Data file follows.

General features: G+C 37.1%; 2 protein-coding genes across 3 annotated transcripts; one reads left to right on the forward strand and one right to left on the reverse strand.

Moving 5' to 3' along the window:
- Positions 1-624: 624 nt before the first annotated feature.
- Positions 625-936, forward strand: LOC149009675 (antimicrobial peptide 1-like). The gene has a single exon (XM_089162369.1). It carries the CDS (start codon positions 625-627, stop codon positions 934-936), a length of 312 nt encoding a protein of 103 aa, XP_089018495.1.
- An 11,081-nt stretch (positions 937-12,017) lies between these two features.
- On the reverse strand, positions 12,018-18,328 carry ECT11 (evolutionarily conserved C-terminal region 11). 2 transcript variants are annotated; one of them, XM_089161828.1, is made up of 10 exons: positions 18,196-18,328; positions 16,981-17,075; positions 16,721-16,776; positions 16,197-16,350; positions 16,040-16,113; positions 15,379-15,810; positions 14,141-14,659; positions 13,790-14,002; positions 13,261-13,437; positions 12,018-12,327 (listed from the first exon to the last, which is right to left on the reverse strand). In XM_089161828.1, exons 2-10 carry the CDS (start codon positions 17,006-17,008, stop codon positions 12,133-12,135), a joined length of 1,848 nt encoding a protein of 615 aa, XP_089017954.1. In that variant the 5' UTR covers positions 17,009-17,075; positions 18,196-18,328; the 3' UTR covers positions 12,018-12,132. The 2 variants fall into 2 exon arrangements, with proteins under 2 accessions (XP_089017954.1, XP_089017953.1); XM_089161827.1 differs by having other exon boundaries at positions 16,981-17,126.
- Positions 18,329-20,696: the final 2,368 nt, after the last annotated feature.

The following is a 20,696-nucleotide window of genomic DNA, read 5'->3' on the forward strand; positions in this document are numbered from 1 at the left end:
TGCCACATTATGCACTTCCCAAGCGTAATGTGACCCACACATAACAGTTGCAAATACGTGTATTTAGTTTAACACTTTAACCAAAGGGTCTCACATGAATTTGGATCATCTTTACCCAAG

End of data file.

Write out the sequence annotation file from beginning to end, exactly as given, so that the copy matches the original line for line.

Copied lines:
General features: G+C 37.1%; 2 protein-coding genes across 3 annotated transcripts; one reads left to right on the forward strand and one right to left on the reverse strand.

Moving 5' to 3' along the window:
- Positions 1-624: 624 nt before the first annotated feature.
- Positions 625-936, forward strand: LOC149009675 (antimicrobial peptide 1-like). The gene has a single exon (XM_089162369.1). It carries the CDS (start codon positions 625-627, stop codon positions 934-936), a length of 312 nt encoding a protein of 103 aa, XP_089018495.1.
- An 11,081-nt stretch (positions 937-12,017) lies between these two features.
- On the reverse strand, positions 12,018-18,328 carry ECT11 (evolutionarily conserved C-terminal region 11). 2 transcript variants are annotated; one of them, XM_089161828.1, is made up of 10 exons: positions 18,196-18,328; positions 16,981-17,075; positions 16,721-16,776; positions 16,197-16,350; positions 16,040-16,113; positions 15,379-15,810; positions 14,141-14,659; positions 13,790-14,002; positions 13,261-13,437; positions 12,018-12,327 (listed from the first exon to the last, which is right to left on the reverse strand). In XM_089161828.1, exons 2-10 carry the CDS (start codon positions 17,006-17,008, stop codon positions 12,133-12,135), a joined length of 1,848 nt encoding a protein of 615 aa, XP_089017954.1. In that variant the 5' UTR covers positions 17,009-17,075; positions 18,196-18,328; the 3' UTR covers positions 12,018-12,132. The 2 variants fall into 2 exon arrangements, with proteins under 2 accessions (XP_089017954.1, XP_089017953.1); XM_089161827.1 differs by having other exon boundaries at positions 16,981-17,126.
- Positions 18,329-20,696: the final 2,368 nt, after the last annotated feature.

The following is a 20,696-nucleotide window of genomic DNA, read 5'->3' on the forward strand; positions in this document are numbered from 1 at the left end:
TGCCACATTATGCACTTCCCAAGCGTAATGTGACCCACACATAACAGTTGCAAATACGTGTATTTAGTTTAACACTTTAACCAAAGGGTCTCACATGAATTTGGATCATCTTTACCCAAG